For citizens who want to advocate for political change at the local level, the First Amendment right to neighborhood canvassing is crucial.
The Supreme Court has long afforded the highest level of constitutional protection to those who walk door-to-door for the purpose of speaking with willing and interested residents about political ideas. But in Wixom, the city council enacted an ordinance that allows entire neighborhoods to erect signs prohibiting door-to-door political canvassing, such as asking residents whether they are registered to vote.
One local political activist was canvassing in support of Democratic candidates a few weeks before the November 2018 midterm elections when a resident threatened to call the police if he did not immediately leave the neighborhood. Attempts to persuade the city to repeal their ordinance were unsuccessful, so in April 2019 the ACLU of Michigan filed a federal lawsuit against the city and neighborhood association. After we filed a motion for preliminary injunction, Wixom’s city council repealed the ordinance and the neighborhood association removed its anti-canvassing signs. The case settled in September 2019.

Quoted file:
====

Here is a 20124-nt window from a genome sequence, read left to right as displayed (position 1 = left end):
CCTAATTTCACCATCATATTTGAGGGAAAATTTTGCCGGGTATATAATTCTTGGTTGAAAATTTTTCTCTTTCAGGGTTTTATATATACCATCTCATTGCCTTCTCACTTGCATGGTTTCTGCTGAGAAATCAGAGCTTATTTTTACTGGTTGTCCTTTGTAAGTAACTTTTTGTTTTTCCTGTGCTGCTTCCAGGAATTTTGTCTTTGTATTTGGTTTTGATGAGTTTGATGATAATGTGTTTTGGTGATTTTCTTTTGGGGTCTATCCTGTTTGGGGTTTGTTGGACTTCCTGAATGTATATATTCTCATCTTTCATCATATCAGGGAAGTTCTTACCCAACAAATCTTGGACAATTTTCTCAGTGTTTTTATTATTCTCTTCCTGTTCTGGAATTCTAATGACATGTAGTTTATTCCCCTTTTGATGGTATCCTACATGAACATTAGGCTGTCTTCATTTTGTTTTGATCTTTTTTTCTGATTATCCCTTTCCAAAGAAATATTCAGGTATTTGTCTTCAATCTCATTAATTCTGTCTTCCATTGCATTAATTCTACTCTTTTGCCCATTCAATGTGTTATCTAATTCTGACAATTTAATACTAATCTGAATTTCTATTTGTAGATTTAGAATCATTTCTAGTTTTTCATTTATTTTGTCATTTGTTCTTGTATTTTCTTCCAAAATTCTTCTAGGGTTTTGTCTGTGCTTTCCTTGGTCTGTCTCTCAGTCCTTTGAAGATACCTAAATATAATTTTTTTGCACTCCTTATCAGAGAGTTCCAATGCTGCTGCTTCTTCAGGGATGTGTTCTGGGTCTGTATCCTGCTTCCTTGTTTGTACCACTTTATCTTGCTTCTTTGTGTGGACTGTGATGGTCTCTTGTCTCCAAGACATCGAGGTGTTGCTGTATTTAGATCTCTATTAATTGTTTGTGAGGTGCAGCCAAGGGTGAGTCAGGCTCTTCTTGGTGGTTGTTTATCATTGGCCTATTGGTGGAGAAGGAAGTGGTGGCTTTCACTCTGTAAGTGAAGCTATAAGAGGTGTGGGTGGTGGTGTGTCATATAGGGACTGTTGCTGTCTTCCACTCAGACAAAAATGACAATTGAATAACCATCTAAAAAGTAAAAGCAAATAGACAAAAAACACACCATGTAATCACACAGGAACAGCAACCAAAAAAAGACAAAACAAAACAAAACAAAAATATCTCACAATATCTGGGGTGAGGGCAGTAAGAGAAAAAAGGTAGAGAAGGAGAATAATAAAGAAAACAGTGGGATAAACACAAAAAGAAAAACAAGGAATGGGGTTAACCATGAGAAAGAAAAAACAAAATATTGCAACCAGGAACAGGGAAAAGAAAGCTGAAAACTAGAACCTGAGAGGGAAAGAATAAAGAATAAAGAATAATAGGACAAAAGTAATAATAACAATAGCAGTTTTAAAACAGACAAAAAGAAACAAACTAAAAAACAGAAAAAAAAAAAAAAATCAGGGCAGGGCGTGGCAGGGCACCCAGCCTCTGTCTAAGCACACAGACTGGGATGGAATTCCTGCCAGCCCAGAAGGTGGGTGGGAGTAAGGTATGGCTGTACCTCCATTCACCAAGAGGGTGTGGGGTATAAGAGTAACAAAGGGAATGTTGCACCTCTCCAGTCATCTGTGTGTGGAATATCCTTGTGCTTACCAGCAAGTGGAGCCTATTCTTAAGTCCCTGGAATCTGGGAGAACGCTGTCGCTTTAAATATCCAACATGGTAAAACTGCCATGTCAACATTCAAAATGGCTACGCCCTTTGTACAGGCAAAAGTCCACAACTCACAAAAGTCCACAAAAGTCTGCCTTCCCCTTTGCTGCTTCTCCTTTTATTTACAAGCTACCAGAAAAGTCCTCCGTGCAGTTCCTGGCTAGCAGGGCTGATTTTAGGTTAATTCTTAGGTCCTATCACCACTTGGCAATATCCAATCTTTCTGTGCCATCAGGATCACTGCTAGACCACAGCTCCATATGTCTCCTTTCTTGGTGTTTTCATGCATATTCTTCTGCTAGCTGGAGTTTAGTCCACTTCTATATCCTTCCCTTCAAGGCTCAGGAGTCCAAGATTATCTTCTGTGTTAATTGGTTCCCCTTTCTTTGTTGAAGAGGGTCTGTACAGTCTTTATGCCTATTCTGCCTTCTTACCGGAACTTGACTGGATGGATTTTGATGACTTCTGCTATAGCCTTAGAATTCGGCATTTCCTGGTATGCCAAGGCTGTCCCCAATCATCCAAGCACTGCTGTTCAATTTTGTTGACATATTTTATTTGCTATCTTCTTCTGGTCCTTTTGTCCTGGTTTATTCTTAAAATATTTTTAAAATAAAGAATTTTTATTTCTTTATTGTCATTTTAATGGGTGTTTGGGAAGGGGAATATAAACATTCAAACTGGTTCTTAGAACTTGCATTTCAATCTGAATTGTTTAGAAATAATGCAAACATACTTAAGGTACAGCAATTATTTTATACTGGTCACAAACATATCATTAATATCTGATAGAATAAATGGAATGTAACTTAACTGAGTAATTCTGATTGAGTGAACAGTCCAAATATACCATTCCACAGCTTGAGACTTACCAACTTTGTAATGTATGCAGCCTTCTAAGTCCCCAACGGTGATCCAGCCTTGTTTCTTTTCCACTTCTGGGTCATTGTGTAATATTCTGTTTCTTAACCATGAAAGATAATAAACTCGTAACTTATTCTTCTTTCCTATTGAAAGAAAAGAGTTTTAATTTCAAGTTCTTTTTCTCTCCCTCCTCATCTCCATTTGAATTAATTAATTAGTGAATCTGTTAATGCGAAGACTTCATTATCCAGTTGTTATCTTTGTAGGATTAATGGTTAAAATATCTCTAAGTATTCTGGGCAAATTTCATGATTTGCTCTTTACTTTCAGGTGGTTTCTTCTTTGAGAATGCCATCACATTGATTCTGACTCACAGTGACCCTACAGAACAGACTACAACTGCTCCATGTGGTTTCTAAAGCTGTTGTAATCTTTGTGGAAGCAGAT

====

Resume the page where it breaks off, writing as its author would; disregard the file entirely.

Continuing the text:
(Action for Liberation v. City of Wixom; ACLU Attorneys Bonsitu Kitaba-Gaviglio and Michael J. Steinberg; Cooperating Attorneys Heather Cummings and Sheila Cummings.)